There is a growing trend to hold those in control of risk in the care sector responsible, says expert

Out-Law News | 28 Feb 2017 | 2:28 pm | 2 min. read

There is a growing trend to hold care workers in control of risk responsible when things go wrong, a health and safety expert has said.

Sean Elson of Pinsent Masons, the law firm behind, said the trend is indicated by a number of factors, including recent prosecutions brought against care workers, the introduction of new ill treatment offences, and the application of sentencing guidelines for breaches of health and safety laws which were published last year. 

He said figures uncovered by the BBC which show relatively few prosecutions have stemmed from alleged cases of abuse in the UK home care sector do not offer a full picture. 

According to data obtained by the BBC under freedom of information (FOI) laws, there were 23,428 allegations of abuse raised against workers who provide care to people in their homes across the UK, although that number may be higher as only half of local authorities provided data to the requesters. 

The BBC said the data showed that the police were involved in 700 of the cases where allegations of abuse were raised, and there were 15 prosecutions.

However, figures obtained by Pinsent Masons, under FOI laws, show that there have been 36 separate prosecutions brought against care workers and one prosecution brought against a care provider since the new offences of ill treatment or wilful neglect came into force under the Criminal Justice and Courts Act 2015. Of these prosecutions, seven were found guilty and eight acquitted. The data released by the Crown Prosecution Service (CPS) only provides information on cases up to September 2016.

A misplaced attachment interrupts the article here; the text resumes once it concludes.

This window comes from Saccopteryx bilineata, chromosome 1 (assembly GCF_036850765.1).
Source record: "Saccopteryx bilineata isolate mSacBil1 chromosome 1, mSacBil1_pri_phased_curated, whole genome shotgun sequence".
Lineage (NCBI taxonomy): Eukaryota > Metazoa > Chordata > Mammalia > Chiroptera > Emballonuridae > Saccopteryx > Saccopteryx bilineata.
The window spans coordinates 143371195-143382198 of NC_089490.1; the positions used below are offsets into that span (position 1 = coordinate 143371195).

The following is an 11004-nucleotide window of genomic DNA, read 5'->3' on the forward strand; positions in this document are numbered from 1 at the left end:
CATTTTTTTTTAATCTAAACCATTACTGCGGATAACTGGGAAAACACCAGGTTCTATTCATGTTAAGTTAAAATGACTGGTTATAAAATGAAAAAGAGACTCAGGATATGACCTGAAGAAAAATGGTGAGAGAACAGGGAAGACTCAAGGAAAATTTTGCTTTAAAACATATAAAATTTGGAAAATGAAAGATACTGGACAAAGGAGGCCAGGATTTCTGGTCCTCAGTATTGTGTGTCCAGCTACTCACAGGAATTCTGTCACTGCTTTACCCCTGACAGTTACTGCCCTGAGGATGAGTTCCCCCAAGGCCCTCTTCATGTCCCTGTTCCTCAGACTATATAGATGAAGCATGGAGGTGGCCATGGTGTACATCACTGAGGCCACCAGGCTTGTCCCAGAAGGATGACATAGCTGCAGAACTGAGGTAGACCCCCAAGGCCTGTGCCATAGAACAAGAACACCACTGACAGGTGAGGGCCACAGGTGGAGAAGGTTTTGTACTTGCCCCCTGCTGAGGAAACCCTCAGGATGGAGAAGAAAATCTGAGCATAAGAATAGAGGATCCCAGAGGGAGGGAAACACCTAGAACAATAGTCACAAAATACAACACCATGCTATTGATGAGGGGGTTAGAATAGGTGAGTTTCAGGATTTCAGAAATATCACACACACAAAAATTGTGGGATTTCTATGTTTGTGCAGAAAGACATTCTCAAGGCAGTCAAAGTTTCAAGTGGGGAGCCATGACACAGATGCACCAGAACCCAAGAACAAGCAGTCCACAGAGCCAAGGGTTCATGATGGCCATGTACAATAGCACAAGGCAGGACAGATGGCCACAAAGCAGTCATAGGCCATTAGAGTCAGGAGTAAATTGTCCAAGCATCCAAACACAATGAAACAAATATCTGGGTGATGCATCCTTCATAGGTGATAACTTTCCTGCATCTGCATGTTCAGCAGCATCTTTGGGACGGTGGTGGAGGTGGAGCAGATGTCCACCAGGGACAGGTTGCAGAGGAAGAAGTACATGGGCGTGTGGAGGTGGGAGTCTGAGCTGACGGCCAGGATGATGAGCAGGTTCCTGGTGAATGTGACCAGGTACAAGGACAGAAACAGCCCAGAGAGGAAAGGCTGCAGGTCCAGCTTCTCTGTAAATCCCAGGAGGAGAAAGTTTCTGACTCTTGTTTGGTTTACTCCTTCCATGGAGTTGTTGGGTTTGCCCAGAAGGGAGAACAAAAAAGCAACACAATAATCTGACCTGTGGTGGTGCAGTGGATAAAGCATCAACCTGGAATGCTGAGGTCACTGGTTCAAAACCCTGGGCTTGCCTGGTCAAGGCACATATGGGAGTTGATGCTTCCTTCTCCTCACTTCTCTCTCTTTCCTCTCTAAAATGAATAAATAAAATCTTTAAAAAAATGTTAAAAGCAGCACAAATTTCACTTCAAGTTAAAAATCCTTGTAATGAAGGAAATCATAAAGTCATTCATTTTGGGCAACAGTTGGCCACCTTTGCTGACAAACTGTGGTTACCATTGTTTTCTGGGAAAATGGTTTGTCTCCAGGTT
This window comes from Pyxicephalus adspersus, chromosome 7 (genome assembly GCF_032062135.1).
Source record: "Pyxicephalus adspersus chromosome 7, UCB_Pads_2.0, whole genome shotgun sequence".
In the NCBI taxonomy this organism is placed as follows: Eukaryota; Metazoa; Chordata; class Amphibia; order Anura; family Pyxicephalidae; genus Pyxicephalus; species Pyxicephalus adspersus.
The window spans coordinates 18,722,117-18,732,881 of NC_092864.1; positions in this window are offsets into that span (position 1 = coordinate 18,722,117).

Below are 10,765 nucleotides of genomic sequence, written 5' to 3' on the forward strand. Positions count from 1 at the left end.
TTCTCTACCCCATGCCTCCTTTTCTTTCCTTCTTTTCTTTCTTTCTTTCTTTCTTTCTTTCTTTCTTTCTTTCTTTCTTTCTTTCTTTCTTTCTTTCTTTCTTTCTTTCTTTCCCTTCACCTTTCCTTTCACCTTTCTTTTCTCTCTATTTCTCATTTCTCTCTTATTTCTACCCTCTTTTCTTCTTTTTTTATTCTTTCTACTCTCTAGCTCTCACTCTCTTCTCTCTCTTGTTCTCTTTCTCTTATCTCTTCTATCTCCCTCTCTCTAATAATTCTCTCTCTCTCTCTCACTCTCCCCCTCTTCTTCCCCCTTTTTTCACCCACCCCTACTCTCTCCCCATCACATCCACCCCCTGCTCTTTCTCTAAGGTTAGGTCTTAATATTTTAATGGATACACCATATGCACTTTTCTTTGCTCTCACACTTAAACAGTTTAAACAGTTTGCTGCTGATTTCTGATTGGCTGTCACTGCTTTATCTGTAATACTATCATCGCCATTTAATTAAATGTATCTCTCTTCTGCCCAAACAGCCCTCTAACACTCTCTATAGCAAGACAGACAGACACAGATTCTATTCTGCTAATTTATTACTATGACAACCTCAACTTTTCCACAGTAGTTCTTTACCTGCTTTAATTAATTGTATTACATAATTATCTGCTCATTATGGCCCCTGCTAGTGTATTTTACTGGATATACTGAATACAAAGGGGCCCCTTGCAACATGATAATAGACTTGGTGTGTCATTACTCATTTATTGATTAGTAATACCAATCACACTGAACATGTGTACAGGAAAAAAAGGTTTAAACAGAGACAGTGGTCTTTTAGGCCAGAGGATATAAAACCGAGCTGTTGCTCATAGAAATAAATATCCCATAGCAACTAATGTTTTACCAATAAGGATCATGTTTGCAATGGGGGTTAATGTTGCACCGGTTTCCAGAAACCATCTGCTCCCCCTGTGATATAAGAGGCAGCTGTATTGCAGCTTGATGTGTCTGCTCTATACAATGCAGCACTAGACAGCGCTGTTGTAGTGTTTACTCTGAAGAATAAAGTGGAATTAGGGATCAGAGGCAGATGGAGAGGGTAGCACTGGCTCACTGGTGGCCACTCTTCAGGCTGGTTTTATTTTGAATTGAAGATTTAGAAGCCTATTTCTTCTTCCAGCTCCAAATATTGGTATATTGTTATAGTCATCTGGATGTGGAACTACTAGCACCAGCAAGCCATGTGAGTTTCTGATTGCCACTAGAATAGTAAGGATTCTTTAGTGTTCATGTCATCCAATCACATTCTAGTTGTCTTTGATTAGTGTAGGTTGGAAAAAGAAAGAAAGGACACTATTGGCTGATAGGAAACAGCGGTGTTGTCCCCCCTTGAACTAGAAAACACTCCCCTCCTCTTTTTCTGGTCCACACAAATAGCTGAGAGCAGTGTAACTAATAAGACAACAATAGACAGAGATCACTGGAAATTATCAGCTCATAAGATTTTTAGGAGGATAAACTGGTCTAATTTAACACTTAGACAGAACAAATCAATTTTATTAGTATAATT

Elson pointed to that data, as well as two recent cases of successful prosecutions, as examples of the increasing focus of prosecutors in the care sector.

Earlier this month, a care provider was ordered to pay £24,600 in fines and costs after a 79 year old woman "fell against an uncovered radiator at Manor House Residential Home in Morden and received serious burns", the Care Quality Commission in England said.

Last week, former care worker Nikki Deaney of Sneinton Dale, Nottingham, was sentenced to four months imprisonment after a man she was caring for died when on a day trip from Springwood Day Centre in the city. Majid Akhtar suffered an epileptic seizure and drowned when he fell into Kings Mill Reservoir, according to the Health and Safety Executive (HSE), which brought the prosecution. A police investigation found that Deaney "spent a significant amount of time on her mobile phone", the HSE said, and lost sight of Akhtar who she was supposed to be supervising.

Deaney was prosecuted under the Health and Safety at Work Act 1974. However, there are now more specific offences which care providers and their workers may be prosecuted for as a result of the Criminal Justice and Courts Act coming into force.

Individual care workers guilty of causing ill treatment or neglect to someone in their care are now subject to a maximum sentence of five years imprisonment; while individual and corporate care providers may be guilty of an offence if their activities are "managed or organised in a way which amounts to a gross breach of a relevant duty of care and in the absence of the breach, the ill-treatment or wilful neglect would not have occurred or would have been less likely to occur".

Elson said: "Prosecuting authorities clearly have the appetite to bring personal prosecutions against ordinary working people often working for minimum wage and for courts to send them to prison," Elson said. "The latest HSE example is a case in point where someone who had no intention of going to work to injure a vulnerable person was given four months due to her carelessness." 

"The risk of prison sentences for individual care workers and managers has increased due to the health and safety sentencing guidelines and there have been other recent examples of significant sentences being imposed against individuals for safety and abuse offences. There is still a very significant disparity between the number of regulatory reports that are based around allegations of 'abuse', which is defined very widely, and the number of actual prosecutions," he said.

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